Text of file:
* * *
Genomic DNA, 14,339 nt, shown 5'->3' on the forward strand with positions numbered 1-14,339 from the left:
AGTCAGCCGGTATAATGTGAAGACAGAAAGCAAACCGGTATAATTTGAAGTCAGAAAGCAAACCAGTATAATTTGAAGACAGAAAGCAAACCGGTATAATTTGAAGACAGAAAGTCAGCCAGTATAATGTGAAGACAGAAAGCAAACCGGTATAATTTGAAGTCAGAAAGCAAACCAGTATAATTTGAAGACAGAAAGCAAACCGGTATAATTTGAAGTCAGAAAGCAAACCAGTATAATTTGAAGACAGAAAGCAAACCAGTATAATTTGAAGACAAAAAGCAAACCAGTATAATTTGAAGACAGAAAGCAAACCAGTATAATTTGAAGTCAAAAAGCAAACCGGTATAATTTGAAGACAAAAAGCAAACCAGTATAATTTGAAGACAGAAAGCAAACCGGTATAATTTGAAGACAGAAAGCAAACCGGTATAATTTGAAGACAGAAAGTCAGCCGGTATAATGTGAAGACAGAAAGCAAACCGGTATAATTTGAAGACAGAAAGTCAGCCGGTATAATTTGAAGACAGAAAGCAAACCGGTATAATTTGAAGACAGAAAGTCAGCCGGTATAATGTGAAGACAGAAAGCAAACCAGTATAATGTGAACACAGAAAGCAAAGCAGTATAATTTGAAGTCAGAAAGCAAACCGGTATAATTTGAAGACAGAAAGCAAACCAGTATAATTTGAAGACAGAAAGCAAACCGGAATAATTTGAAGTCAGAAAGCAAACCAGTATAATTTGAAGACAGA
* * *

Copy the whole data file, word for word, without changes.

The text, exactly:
Genomic DNA, 14,339 nt, shown 5'->3' on the forward strand with positions numbered 1-14,339 from the left:
AGTCAGCCGGTATAATGTGAAGACAGAAAGCAAACCGGTATAATTTGAAGTCAGAAAGCAAACCAGTATAATTTGAAGACAGAAAGCAAACCGGTATAATTTGAAGACAGAAAGTCAGCCAGTATAATGTGAAGACAGAAAGCAAACCGGTATAATTTGAAGTCAGAAAGCAAACCAGTATAATTTGAAGACAGAAAGCAAACCGGTATAATTTGAAGTCAGAAAGCAAACCAGTATAATTTGAAGACAGAAAGCAAACCAGTATAATTTGAAGACAAAAAGCAAACCAGTATAATTTGAAGACAGAAAGCAAACCAGTATAATTTGAAGTCAAAAAGCAAACCGGTATAATTTGAAGACAAAAAGCAAACCAGTATAATTTGAAGACAGAAAGCAAACCGGTATAATTTGAAGACAGAAAGCAAACCGGTATAATTTGAAGACAGAAAGTCAGCCGGTATAATGTGAAGACAGAAAGCAAACCGGTATAATTTGAAGACAGAAAGTCAGCCGGTATAATTTGAAGACAGAAAGCAAACCGGTATAATTTGAAGACAGAAAGTCAGCCGGTATAATGTGAAGACAGAAAGCAAACCAGTATAATGTGAACACAGAAAGCAAAGCAGTATAATTTGAAGTCAGAAAGCAAACCGGTATAATTTGAAGACAGAAAGCAAACCAGTATAATTTGAAGACAGAAAGCAAACCGGAATAATTTGAAGTCAGAAAGCAAACCAGTATAATTTGAAGACAGA